resilience fatigue & happy stories, mostly

In case you haven’t heard….Sydney is OUT OF LOCKDOWN! AND…the ban on overseas travel for Australian citizens and permanent residents HAS BEEN LIFTED! It is truly exciting. I have spent the last few weeks indulging in luxuries such as WORKING IN CAFES and DROPPING MY KID OFF AT SCHOOL and going places BEYOND A FIVE KM RADIUS OF OUR APARTMENT! And we are going to Singapore to see my family and my 95-year-old grandmother who has dementia while she still remembers who I am.

And I am no longer waking up at 5ish anymore to write. Because now I can write during the day because I am not dragging my poor six year old through school on zoom and then taking him for outings to get some sort of exercise. This whole experience has cemented it for me: I am really not a morning person. (I am not a night person either, inconveniently enough.)

Two bits of recent news: an essay I wrote expressing fatigue with narrow definitions of “resilience” was published a week ago by Writing NSW. It was a commissioned piece for an entire essay series on writing and resilience. I was contacted in March to write something for a very nice sum of money and I actually turned it down at first because what I really wanted to say was “F*** resilience.” But then the commissioning editor wrote back saying that I could submit as late as the end of October if I wanted. And I thought, Surely I can write something by October, and said yes, and then spent the next six months regretting I had said yes because I really did feel that all I wanted to write was “F*** resilience,” but was pretty sure that they were not going to pay me the 900 bucks if that was all I wrote.

In the last few weeks, inspiration did strike. And I managed to write something honest and that I wouldn’t hate myself for writing or hate reading. It ended up being about how, when you’re a writer, and many of your friends and acquaintances are writers, “resilience” ends up being reduced to “are you writing?” and “how much are you writing?” and “when is your next book coming out?” So please read it if you like. Here is a short excerpt:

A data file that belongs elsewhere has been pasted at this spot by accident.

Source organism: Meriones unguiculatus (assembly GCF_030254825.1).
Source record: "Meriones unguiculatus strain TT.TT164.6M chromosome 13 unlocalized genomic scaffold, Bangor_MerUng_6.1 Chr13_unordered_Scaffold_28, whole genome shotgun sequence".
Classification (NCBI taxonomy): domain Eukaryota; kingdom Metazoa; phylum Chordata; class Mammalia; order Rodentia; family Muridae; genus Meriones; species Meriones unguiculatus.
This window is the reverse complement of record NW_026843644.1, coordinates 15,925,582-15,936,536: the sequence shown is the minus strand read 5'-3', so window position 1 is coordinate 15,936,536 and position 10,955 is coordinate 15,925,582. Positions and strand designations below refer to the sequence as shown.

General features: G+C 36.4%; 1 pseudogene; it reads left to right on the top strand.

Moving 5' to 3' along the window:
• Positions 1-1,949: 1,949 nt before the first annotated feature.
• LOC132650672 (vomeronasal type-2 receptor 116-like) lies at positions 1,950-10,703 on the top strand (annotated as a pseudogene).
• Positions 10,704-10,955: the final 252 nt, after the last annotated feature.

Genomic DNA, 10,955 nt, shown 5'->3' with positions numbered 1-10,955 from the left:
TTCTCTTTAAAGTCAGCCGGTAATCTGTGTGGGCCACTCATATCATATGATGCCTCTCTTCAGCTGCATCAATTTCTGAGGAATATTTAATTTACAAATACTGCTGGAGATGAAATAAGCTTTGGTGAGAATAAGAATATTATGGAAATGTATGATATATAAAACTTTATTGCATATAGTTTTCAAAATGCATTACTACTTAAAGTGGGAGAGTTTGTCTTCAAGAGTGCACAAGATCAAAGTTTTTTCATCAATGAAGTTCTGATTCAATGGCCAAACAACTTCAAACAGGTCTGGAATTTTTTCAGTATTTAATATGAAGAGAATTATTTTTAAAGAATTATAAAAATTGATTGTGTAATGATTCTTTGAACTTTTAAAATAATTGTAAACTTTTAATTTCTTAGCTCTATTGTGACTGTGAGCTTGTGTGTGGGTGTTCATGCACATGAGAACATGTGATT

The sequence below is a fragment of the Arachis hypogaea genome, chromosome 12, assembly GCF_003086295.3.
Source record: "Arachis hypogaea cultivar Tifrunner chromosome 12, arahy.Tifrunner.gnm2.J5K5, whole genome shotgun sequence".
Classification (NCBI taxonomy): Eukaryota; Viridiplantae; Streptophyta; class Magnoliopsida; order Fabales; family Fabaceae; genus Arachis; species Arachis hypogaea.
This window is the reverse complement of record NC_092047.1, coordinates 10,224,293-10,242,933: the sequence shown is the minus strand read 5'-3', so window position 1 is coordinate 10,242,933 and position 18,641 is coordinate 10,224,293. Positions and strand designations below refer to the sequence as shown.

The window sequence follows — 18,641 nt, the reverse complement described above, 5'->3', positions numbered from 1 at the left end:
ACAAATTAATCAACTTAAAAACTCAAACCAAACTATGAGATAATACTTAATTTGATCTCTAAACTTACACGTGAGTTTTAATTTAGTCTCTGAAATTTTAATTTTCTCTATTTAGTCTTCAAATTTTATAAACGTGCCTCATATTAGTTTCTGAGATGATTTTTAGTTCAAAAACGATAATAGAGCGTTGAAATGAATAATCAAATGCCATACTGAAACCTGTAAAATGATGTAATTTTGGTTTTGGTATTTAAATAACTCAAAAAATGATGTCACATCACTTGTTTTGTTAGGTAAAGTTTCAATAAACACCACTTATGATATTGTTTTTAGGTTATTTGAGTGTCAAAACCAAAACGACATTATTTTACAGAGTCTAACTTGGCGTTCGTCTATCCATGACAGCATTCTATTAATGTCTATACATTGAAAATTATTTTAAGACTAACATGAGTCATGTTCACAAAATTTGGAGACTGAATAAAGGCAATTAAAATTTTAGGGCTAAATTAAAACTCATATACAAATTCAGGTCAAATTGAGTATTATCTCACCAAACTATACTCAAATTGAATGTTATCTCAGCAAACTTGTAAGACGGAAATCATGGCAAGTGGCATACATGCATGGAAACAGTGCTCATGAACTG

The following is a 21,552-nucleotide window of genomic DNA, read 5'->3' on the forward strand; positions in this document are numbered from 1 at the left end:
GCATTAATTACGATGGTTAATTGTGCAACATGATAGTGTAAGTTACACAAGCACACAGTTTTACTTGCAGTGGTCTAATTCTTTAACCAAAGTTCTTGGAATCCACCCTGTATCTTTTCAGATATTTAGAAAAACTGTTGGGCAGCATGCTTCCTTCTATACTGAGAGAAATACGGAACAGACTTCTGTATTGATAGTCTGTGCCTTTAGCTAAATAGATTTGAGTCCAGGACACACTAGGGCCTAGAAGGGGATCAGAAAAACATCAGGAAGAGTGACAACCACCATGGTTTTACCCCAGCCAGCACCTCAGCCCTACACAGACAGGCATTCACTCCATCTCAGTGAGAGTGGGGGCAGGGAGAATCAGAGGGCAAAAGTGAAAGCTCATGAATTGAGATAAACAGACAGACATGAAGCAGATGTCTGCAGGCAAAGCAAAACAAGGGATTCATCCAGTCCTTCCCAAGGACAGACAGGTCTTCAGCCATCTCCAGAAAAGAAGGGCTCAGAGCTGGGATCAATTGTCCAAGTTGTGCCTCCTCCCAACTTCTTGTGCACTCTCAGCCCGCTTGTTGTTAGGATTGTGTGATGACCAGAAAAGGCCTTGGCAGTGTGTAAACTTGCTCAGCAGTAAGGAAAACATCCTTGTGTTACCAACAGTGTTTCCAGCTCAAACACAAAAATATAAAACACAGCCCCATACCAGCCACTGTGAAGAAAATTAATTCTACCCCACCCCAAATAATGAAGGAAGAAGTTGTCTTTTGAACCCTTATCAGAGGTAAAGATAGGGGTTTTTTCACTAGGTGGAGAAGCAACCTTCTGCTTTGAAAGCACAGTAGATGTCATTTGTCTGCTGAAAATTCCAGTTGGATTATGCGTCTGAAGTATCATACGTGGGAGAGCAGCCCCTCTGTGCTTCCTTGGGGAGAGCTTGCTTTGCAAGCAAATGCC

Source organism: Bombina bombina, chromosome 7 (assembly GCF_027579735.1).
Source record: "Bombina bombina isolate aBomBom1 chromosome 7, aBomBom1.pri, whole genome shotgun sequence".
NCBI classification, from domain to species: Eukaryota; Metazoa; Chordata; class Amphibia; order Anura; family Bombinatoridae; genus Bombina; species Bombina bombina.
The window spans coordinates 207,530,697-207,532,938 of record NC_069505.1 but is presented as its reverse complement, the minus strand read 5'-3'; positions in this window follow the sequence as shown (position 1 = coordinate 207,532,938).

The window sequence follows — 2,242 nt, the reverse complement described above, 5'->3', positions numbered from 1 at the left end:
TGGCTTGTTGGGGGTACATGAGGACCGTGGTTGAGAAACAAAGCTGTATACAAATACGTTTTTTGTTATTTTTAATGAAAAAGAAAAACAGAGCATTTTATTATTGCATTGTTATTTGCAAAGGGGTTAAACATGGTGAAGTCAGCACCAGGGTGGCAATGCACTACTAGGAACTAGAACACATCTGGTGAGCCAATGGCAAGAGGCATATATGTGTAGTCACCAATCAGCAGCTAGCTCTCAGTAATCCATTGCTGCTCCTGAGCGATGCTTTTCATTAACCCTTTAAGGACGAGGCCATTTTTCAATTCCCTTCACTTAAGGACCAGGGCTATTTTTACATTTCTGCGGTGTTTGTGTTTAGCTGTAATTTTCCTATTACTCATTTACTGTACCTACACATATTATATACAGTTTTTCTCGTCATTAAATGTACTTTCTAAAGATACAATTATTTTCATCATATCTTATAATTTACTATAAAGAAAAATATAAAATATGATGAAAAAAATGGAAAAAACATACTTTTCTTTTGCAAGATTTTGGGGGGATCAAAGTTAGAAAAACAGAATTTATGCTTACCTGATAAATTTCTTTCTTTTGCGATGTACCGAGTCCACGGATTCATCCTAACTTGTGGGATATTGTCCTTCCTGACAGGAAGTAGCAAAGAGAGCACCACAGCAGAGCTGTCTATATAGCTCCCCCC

Back to the thing I want to say: apart from the fact that you might not want to hear it, I feel that it borders on taboo — in the writing world at least. It’s up there with I don’t like books and when I feel there’s too much repetition in my writing, I just replace words with unfamiliar synonyms I find in the thesaurus.

But I’ll say it anyway. Here it is:

It’s okay not to write.

And I don’t mean, it’s okay, but obviously, it would be better if you did write. Nor do I mean, the trick is to pretend that it’s okay not to write and this will be sure to get you writing. I mean it’s perfectly fine if you’re not writing at the moment and if you don’t write anything ever again.

In other enormous news (hmm…that phrase sounds parodically erotic), the UK edition of my translation of Norman Erikson Pasaribu’s short story collection Happy Stories, Mostly is coming out in early December! Above is the cover, which has just been revealed on social media. (It’s like a gender reveal party! Surprise! It’s nonbinary!) The artwork is by Soraya Gillani Viljoen, who does all of Tilted Axis Press’s covers. You can pre-order the collection on the Tilted Axis website. As I write this, it is on sale for 7.99 GBP instead of 9.99 GBP!

We have an Australian edition coming out in March with Giramondo. More news on that front to come 😉

1 thought on “resilience fatigue & happy stories, mostly”

Comments are closed.